So I shall echo the others who have made Peony before me – it’s a simple to make and versatile dress that can be easily dressed up or down with fabric choice and / or styling.  I also echo the call to make a toile before you cut into your fashion fabric due to the fabric pooling at the lower back.  Basically this dress combines some of my favourite details: bateau neckline, fitted bodice and pencil skirt.

A bit of saucy belt waving!

After all that, I really fancied some simple sewing, so I’ve made a border print dirndl skirt  that needs photographing.  From idea to finished in an evening – perfect low pressure sewing!

Next up, I’m joining Sunni’s 2in1 Simplicity 1880 sew along!  Plus a few more wardrobe basics as well.

Teal, Lace and Peony

What do you think of my plans for Colette Patterns’ Peony?

After your feedback when I asked what I should wear as a God Mother in June, a short sleeved Peony was the overwhelming winner.  I love the dark teal cotton sateen that I found at my local fabric store but have yet to buy.  I plan on changing the skirt to a pencil silhouette with a godet at the back edged with venice / guipure ivory lace.  I also want to put an ivory lace appliqué at the neckline.

What I can’t decide on is what to do about the belt.  Do I leave it completely?  Or do I make one in the same colour as the dress, or purple, or aqua or ivory like the lace?  I’m drawn to the purple or aqua at the moment – what do you think?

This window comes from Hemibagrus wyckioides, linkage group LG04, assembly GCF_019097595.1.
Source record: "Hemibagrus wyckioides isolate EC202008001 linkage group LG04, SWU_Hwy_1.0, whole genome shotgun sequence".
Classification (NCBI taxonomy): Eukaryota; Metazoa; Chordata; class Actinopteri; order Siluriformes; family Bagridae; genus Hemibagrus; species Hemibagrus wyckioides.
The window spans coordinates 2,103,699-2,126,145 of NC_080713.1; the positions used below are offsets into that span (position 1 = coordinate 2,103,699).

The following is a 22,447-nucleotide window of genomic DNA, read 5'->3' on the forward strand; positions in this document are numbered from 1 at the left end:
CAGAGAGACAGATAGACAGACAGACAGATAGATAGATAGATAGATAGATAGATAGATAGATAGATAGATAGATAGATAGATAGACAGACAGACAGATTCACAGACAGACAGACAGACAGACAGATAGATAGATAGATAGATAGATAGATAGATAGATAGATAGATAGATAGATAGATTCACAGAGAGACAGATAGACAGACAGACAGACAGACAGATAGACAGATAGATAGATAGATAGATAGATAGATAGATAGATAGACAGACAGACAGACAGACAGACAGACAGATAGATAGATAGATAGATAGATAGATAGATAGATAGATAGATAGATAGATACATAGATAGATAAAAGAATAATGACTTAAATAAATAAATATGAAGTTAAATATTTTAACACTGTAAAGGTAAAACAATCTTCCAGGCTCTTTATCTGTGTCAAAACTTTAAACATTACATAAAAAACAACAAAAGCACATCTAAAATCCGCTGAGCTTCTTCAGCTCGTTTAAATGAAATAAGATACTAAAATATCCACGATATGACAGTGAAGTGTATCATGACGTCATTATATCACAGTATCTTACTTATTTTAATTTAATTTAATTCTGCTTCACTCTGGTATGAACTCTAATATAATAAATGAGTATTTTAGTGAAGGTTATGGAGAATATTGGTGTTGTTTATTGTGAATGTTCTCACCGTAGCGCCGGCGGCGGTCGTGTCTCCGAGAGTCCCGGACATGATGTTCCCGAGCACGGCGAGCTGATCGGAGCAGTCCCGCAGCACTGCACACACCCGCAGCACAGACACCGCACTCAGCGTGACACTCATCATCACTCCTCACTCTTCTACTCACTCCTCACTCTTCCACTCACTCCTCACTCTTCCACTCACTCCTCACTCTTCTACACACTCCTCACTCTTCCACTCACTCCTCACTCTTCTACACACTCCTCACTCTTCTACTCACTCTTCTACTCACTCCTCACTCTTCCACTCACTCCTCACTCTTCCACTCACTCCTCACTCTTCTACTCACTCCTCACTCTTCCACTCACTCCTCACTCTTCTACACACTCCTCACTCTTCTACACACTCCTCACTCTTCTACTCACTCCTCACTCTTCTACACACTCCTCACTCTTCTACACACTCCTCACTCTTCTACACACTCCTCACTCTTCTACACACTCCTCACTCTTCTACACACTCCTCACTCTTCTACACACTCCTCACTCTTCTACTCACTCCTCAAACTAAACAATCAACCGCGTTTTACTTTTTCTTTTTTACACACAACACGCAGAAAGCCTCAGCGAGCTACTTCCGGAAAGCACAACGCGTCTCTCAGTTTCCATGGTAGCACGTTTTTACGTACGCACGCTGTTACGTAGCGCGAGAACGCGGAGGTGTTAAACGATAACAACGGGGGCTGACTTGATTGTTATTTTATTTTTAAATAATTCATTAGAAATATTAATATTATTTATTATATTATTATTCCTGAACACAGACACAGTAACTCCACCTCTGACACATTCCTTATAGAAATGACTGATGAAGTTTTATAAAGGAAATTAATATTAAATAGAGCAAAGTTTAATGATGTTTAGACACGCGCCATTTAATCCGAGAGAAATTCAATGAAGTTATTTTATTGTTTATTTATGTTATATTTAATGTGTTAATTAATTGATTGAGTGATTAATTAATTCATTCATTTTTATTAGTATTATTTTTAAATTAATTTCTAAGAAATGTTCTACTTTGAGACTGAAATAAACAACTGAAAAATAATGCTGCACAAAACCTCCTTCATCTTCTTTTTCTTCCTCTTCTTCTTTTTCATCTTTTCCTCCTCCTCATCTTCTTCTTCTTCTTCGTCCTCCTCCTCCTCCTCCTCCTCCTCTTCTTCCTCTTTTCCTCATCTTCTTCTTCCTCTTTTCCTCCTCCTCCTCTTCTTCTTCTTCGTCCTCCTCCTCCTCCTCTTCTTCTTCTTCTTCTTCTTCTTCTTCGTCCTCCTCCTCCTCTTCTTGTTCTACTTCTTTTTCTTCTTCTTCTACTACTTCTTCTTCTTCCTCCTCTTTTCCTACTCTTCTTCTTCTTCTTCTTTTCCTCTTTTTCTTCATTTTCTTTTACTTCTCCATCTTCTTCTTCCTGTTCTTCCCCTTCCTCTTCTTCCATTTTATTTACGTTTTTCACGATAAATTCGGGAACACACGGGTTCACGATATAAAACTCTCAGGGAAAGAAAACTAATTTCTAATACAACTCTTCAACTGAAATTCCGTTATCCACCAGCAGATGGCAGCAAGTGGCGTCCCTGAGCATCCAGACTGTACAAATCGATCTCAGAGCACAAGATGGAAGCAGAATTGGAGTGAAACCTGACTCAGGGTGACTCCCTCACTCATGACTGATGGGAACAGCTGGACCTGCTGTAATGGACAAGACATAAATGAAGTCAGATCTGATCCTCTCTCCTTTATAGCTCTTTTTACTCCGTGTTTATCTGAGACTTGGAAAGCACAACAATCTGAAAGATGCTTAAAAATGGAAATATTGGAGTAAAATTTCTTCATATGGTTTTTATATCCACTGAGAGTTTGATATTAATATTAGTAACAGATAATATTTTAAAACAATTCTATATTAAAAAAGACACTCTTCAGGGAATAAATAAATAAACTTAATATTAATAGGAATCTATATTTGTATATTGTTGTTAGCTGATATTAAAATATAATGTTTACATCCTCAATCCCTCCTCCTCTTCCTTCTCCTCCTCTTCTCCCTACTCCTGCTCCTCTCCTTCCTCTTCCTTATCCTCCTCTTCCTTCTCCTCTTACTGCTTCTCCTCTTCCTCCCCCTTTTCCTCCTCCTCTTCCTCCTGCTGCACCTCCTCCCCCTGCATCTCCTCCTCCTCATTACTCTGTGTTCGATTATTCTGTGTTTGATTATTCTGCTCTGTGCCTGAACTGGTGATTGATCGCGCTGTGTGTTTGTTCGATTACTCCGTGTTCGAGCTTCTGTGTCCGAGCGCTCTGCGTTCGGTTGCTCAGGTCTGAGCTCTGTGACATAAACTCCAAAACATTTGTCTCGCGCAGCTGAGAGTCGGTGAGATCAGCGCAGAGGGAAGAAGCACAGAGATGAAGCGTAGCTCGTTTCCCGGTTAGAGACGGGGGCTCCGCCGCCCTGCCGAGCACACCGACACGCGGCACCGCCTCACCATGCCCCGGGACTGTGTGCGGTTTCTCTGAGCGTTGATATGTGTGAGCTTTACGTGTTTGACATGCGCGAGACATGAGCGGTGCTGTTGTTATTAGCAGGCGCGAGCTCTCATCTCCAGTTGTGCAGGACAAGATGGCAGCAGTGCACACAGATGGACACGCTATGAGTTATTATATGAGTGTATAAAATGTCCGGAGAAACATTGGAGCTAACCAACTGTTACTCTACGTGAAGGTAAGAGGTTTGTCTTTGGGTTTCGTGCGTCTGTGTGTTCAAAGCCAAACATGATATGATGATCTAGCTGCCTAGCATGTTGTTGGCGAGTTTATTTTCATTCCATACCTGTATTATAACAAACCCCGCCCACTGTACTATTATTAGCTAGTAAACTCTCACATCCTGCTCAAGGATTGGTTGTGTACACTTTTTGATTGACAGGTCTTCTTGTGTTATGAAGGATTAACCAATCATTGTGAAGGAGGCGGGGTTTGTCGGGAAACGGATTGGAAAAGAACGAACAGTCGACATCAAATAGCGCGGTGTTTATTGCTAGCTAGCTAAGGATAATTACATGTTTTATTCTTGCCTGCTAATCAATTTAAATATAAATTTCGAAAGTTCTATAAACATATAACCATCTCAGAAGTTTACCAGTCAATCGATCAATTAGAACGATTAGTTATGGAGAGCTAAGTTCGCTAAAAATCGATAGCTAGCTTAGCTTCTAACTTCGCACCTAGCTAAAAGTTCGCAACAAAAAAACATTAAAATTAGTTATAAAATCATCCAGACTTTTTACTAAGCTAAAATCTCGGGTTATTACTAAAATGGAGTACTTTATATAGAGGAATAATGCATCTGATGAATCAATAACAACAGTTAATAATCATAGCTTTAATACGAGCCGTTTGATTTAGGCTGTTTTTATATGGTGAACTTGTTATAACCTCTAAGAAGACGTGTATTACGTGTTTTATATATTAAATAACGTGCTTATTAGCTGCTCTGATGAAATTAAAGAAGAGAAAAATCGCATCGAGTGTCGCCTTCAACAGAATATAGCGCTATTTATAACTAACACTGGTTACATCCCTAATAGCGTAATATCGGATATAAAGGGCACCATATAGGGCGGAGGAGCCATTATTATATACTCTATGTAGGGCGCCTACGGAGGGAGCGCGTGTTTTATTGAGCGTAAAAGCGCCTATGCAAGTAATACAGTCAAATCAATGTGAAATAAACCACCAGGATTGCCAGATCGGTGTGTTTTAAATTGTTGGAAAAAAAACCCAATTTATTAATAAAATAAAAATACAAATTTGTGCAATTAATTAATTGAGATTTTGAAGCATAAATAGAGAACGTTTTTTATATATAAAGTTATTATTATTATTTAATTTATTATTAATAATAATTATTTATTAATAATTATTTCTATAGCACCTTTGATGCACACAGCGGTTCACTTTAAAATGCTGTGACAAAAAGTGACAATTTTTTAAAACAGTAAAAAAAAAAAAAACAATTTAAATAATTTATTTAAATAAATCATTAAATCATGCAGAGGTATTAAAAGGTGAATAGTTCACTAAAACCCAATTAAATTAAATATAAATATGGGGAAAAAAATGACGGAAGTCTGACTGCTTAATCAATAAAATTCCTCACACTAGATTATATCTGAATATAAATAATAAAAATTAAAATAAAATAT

Congratulations William Arthur Philip Louis and Catherine Elizabeth!

How beautiful

Congratulations William and Catherine, Duke and Duchess of Cambridge.  And oh, that dress! by Sarah Burton for Alexander McQueen.

My favourite part is the way the lace framed her face as well as the buttons at the wrist and down her spine.  The way it draped and the folds into the train.  Completely timeless and elegant.  Just beautiful.  The tiara is the “something borrowed” from the Queen!  Prince William, when he finally dared to look, said to her “You look beautiful”.

They both look so happy too.  I wish them a long and happy future together.  It was so sweet when Kate asked William in the carriage outside the abbey “Are you happy?”.

Good Luck!